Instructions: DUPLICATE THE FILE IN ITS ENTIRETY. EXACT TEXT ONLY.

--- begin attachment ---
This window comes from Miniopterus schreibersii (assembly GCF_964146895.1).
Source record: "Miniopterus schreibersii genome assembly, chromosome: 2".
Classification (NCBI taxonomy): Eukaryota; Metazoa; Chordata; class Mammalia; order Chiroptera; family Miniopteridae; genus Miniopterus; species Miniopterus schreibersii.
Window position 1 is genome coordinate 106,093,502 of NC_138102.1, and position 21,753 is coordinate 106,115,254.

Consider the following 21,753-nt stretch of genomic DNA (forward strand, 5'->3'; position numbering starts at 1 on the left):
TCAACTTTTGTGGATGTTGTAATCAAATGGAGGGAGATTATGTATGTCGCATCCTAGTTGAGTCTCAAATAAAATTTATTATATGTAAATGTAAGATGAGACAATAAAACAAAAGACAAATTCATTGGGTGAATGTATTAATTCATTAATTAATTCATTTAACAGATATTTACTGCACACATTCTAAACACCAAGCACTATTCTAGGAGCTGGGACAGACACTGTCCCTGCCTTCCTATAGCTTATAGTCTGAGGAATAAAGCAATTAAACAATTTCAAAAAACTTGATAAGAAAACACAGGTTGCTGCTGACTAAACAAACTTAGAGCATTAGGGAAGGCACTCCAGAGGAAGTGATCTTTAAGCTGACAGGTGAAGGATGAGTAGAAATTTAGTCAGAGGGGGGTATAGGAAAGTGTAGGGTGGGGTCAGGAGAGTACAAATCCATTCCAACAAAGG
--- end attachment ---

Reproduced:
This window comes from Miniopterus schreibersii (assembly GCF_964146895.1).
Source record: "Miniopterus schreibersii genome assembly, chromosome: 2".
Classification (NCBI taxonomy): Eukaryota; Metazoa; Chordata; class Mammalia; order Chiroptera; family Miniopteridae; genus Miniopterus; species Miniopterus schreibersii.
Window position 1 is genome coordinate 106,093,502 of NC_138102.1, and position 21,753 is coordinate 106,115,254.

Consider the following 21,753-nt stretch of genomic DNA (forward strand, 5'->3'; position numbering starts at 1 on the left):
TCAACTTTTGTGGATGTTGTAATCAAATGGAGGGAGATTATGTATGTCGCATCCTAGTTGAGTCTCAAATAAAATTTATTATATGTAAATGTAAGATGAGACAATAAAACAAAAGACAAATTCATTGGGTGAATGTATTAATTCATTAATTAATTCATTTAACAGATATTTACTGCACACATTCTAAACACCAAGCACTATTCTAGGAGCTGGGACAGACACTGTCCCTGCCTTCCTATAGCTTATAGTCTGAGGAATAAAGCAATTAAACAATTTCAAAAAACTTGATAAGAAAACACAGGTTGCTGCTGACTAAACAAACTTAGAGCATTAGGGAAGGCACTCCAGAGGAAGTGATCTTTAAGCTGACAGGTGAAGGATGAGTAGAAATTTAGTCAGAGGGGGGTATAGGAAAGTGTAGGGTGGGGTCAGGAGAGTACAAATCCATTCCAACAAAGG